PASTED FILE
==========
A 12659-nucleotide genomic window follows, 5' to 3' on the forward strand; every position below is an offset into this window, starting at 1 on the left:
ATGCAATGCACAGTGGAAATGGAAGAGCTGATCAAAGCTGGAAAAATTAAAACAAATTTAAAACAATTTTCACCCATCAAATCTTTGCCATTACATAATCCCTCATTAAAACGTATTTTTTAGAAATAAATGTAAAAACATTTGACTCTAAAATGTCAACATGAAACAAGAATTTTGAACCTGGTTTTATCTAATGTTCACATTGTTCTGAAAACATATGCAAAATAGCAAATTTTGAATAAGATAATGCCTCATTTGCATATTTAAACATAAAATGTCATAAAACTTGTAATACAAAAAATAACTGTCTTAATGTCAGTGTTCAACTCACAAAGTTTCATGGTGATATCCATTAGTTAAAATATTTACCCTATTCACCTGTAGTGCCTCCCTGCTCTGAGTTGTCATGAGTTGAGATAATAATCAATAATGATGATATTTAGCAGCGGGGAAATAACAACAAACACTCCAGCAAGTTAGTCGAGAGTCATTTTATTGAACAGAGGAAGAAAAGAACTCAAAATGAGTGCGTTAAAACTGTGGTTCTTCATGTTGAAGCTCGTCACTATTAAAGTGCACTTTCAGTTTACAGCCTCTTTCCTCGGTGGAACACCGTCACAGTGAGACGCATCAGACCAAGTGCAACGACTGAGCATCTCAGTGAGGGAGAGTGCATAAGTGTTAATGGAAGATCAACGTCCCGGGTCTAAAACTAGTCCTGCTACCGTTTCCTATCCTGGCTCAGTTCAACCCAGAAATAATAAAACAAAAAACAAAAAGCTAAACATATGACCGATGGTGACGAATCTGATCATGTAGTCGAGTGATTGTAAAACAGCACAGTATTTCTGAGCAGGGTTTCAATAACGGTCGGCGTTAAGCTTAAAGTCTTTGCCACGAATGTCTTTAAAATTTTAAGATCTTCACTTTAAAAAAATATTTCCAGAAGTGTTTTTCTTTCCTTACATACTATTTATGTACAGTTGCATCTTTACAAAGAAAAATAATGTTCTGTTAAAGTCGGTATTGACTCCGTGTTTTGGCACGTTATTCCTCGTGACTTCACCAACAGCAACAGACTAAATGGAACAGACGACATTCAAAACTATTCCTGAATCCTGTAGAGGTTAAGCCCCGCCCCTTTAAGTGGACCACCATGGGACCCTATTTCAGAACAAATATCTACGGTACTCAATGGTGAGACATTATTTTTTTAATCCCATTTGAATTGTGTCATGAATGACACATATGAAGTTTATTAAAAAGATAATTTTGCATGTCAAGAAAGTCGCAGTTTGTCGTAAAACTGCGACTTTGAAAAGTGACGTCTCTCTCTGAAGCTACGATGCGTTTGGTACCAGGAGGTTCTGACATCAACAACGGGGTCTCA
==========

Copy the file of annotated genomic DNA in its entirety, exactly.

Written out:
A 12659-nucleotide genomic window follows, 5' to 3' on the forward strand; every position below is an offset into this window, starting at 1 on the left:
ATGCAATGCACAGTGGAAATGGAAGAGCTGATCAAAGCTGGAAAAATTAAAACAAATTTAAAACAATTTTCACCCATCAAATCTTTGCCATTACATAATCCCTCATTAAAACGTATTTTTTAGAAATAAATGTAAAAACATTTGACTCTAAAATGTCAACATGAAACAAGAATTTTGAACCTGGTTTTATCTAATGTTCACATTGTTCTGAAAACATATGCAAAATAGCAAATTTTGAATAAGATAATGCCTCATTTGCATATTTAAACATAAAATGTCATAAAACTTGTAATACAAAAAATAACTGTCTTAATGTCAGTGTTCAACTCACAAAGTTTCATGGTGATATCCATTAGTTAAAATATTTACCCTATTCACCTGTAGTGCCTCCCTGCTCTGAGTTGTCATGAGTTGAGATAATAATCAATAATGATGATATTTAGCAGCGGGGAAATAACAACAAACACTCCAGCAAGTTAGTCGAGAGTCATTTTATTGAACAGAGGAAGAAAAGAACTCAAAATGAGTGCGTTAAAACTGTGGTTCTTCATGTTGAAGCTCGTCACTATTAAAGTGCACTTTCAGTTTACAGCCTCTTTCCTCGGTGGAACACCGTCACAGTGAGACGCATCAGACCAAGTGCAACGACTGAGCATCTCAGTGAGGGAGAGTGCATAAGTGTTAATGGAAGATCAACGTCCCGGGTCTAAAACTAGTCCTGCTACCGTTTCCTATCCTGGCTCAGTTCAACCCAGAAATAATAAAACAAAAAACAAAAAGCTAAACATATGACCGATGGTGACGAATCTGATCATGTAGTCGAGTGATTGTAAAACAGCACAGTATTTCTGAGCAGGGTTTCAATAACGGTCGGCGTTAAGCTTAAAGTCTTTGCCACGAATGTCTTTAAAATTTTAAGATCTTCACTTTAAAAAAATATTTCCAGAAGTGTTTTTCTTTCCTTACATACTATTTATGTACAGTTGCATCTTTACAAAGAAAAATAATGTTCTGTTAAAGTCGGTATTGACTCCGTGTTTTGGCACGTTATTCCTCGTGACTTCACCAACAGCAACAGACTAAATGGAACAGACGACATTCAAAACTATTCCTGAATCCTGTAGAGGTTAAGCCCCGCCCCTTTAAGTGGACCACCATGGGACCCTATTTCAGAACAAATATCTACGGTACTCAATGGTGAGACATTATTTTTTTAATCCCATTTGAATTGTGTCATGAATGACACATATGAAGTTTATTAAAAAGATAATTTTGCATGTCAAGAAAGTCGCAGTTTGTCGTAAAACTGCGACTTTGAAAAGTGACGTCTCTCTCTGAAGCTACGATGCGTTTGGTACCAGGAGGTTCTGACATCAACAACGGGGTCTCA